It’s not easy to find something fun to do on a Monday night — unless you have TiVo, in which case, why ever leave the house? For the TiVo-less, you could do a lot worse than heading to Taix restaurant, ordering the escargot and kir royal, and enjoying the très charmant musical stylings of Patria Jacobs. No, she’s not French (Texan, actually), but she does have a nice song called “Jacques Cousteau” from her more-than-lovely CD Poison of the Sea. Taix, 1911 Sunset Blvd.; every Mon. in Aug., 10 p.m.; free. (213) 484-1265.
It’s a bad night to go out to dinner. Illeana Douglas and Jason Bateman are among the judges of this month’s Manhattan Monologue Slam, which features a bunch of actors taking a night off from waiting tables to perform three-minute monologues. Ivar Theater, 6356 Hollywood Blvd., Hollywood; Tues., Aug. 30, 9 p.m. (doors open 8:30 p.m.); free. (323) 465-4827.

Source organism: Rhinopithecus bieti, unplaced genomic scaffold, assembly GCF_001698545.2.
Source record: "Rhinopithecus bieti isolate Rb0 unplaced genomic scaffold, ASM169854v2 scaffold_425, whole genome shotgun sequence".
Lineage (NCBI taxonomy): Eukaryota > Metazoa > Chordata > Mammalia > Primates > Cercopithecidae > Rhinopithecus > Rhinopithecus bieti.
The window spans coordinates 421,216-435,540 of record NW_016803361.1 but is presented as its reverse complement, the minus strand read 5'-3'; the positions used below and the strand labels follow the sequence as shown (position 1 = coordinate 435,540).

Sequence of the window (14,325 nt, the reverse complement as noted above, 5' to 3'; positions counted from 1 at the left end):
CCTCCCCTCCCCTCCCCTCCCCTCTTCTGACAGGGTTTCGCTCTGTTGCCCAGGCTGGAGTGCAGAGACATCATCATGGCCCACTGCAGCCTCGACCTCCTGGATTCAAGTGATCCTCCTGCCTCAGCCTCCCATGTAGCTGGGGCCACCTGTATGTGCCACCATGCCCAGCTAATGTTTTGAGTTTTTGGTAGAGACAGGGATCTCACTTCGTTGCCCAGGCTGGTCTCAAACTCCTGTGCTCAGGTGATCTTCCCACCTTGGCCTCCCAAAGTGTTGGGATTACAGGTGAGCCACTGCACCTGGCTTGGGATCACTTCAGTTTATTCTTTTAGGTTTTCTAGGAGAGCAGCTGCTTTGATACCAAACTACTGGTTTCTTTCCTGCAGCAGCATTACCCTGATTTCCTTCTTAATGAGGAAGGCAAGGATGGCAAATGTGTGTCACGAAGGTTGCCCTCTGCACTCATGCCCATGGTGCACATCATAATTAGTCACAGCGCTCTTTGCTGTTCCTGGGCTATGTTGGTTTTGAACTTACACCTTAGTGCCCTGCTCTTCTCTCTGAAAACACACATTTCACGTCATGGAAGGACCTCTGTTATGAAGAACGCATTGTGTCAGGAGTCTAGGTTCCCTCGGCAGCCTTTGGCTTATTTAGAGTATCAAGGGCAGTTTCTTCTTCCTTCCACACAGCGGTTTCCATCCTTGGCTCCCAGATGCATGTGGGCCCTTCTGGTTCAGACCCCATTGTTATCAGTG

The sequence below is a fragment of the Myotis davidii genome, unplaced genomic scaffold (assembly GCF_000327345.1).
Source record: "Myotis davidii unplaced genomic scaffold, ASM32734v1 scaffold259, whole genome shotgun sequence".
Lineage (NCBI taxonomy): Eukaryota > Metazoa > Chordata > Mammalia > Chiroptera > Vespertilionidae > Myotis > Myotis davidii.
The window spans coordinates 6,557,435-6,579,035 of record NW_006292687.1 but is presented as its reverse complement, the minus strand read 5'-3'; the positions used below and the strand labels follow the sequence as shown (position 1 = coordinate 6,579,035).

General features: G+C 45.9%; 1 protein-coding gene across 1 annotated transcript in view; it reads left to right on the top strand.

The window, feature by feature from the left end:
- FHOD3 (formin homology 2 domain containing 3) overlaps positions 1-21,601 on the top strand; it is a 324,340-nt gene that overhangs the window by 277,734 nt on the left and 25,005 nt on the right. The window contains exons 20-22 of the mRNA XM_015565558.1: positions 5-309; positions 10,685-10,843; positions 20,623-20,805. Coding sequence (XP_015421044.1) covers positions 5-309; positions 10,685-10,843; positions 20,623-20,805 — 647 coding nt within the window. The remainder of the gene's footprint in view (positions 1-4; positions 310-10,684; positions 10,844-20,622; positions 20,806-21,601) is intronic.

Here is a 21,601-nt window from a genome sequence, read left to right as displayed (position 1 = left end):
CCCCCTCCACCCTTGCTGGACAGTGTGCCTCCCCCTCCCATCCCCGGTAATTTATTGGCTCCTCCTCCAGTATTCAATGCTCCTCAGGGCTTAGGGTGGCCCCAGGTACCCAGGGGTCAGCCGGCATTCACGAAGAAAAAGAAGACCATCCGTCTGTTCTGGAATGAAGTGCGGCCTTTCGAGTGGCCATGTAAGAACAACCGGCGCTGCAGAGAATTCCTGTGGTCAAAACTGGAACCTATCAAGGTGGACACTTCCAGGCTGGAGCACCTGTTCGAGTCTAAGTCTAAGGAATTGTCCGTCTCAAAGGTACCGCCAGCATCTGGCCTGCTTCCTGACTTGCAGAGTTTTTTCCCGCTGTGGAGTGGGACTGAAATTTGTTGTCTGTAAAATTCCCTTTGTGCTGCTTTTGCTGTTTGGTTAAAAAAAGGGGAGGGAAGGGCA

Peter Case has known the highs and lows of the music biz. Yet after 25 years, he still gives and gives. His Last Day Saloon series at Molly Malone’s winds up with a swan song featuring his Peter Case Electro-Harmonic Roll Band and Phil Alvin. “Last Day is a recognition of the state of the world right now,” he says. “I can’t just party at the hoedown, with everything that’s going on. The series is dedicated to our icons: Allen Ginsberg, Charles Bukowski and Lenny Bruce.” In case you haven’t treated yourself to one of these shindigs, you’ve missed sets by Stan Ridgway, Steve Wynn and Chuck Prophet. “I’m going back on tour — it was nice being home while it lasted.” Molly Malone’s, 575 S. Fairfax Ave.; Wed., Aug. 31, 9:30 p.m.; $5. (323) 935-1577 or (310) 578-5591, Ext. 2.
Space is running out, but we can’t recommend The Paul Lynde Show enough.
Michael Airington out-Lyndes Lynde. He’s scary good. The Madrid Theater, 21622
Sherman Way, Canoga Park; Wed., Aug. 31, 7:30 p.m.; free, but resv. required at
While Peter Case moves ahead of his poppy Plimsouls past, The Knack’s Doug
Fieger proudly says, “Hey, I was popular once!” and drags out “My Sharona” for
the billionth time. With Shonen Knife, another cutesy band that sings about
nothing whatsoever of importance. Santa Monica Pier, Colorado & Ocean aves.;
Thurs., Sept. 1, 7:30 p.m.; free. (310) 458-8900 or

LA Weekly